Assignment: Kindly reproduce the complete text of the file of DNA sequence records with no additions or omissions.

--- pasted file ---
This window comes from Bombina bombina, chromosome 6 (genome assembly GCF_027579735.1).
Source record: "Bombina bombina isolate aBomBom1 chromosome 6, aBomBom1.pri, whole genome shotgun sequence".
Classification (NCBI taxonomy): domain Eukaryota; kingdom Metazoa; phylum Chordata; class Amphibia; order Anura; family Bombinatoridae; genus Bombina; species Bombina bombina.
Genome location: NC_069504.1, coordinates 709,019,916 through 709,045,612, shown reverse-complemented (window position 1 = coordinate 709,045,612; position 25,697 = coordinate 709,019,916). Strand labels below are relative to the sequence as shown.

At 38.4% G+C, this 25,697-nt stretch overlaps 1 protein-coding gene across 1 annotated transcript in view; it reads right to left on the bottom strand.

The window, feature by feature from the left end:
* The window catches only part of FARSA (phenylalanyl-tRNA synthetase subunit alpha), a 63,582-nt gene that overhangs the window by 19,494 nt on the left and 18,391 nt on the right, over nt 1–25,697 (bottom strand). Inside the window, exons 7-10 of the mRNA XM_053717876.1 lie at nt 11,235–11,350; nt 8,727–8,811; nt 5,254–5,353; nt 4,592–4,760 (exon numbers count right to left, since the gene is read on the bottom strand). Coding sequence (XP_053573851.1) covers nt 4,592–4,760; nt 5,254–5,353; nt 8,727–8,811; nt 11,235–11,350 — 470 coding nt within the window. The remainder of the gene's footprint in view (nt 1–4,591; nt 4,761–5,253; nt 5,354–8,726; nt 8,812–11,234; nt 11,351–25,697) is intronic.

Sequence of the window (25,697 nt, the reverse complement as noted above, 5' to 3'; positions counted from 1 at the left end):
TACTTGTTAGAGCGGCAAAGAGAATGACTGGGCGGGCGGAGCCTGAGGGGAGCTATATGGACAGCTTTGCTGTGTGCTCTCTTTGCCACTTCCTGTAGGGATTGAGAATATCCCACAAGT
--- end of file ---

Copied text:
This window comes from Bombina bombina, chromosome 6 (genome assembly GCF_027579735.1).
Source record: "Bombina bombina isolate aBomBom1 chromosome 6, aBomBom1.pri, whole genome shotgun sequence".
Classification (NCBI taxonomy): domain Eukaryota; kingdom Metazoa; phylum Chordata; class Amphibia; order Anura; family Bombinatoridae; genus Bombina; species Bombina bombina.
Genome location: NC_069504.1, coordinates 709,019,916 through 709,045,612, shown reverse-complemented (window position 1 = coordinate 709,045,612; position 25,697 = coordinate 709,019,916). Strand labels below are relative to the sequence as shown.

At 38.4% G+C, this 25,697-nt stretch overlaps 1 protein-coding gene across 1 annotated transcript in view; it reads right to left on the bottom strand.

The window, feature by feature from the left end:
* The window catches only part of FARSA (phenylalanyl-tRNA synthetase subunit alpha), a 63,582-nt gene that overhangs the window by 19,494 nt on the left and 18,391 nt on the right, over nt 1–25,697 (bottom strand). Inside the window, exons 7-10 of the mRNA XM_053717876.1 lie at nt 11,235–11,350; nt 8,727–8,811; nt 5,254–5,353; nt 4,592–4,760 (exon numbers count right to left, since the gene is read on the bottom strand). Coding sequence (XP_053573851.1) covers nt 4,592–4,760; nt 5,254–5,353; nt 8,727–8,811; nt 11,235–11,350 — 470 coding nt within the window. The remainder of the gene's footprint in view (nt 1–4,591; nt 4,761–5,253; nt 5,354–8,726; nt 8,812–11,234; nt 11,351–25,697) is intronic.

Sequence of the window (25,697 nt, the reverse complement as noted above, 5' to 3'; positions counted from 1 at the left end):
TACTTGTTAGAGCGGCAAAGAGAATGACTGGGCGGGCGGAGCCTGAGGGGAGCTATATGGACAGCTTTGCTGTGTGCTCTCTTTGCCACTTCCTGTAGGGATTGAGAATATCCCACAAGT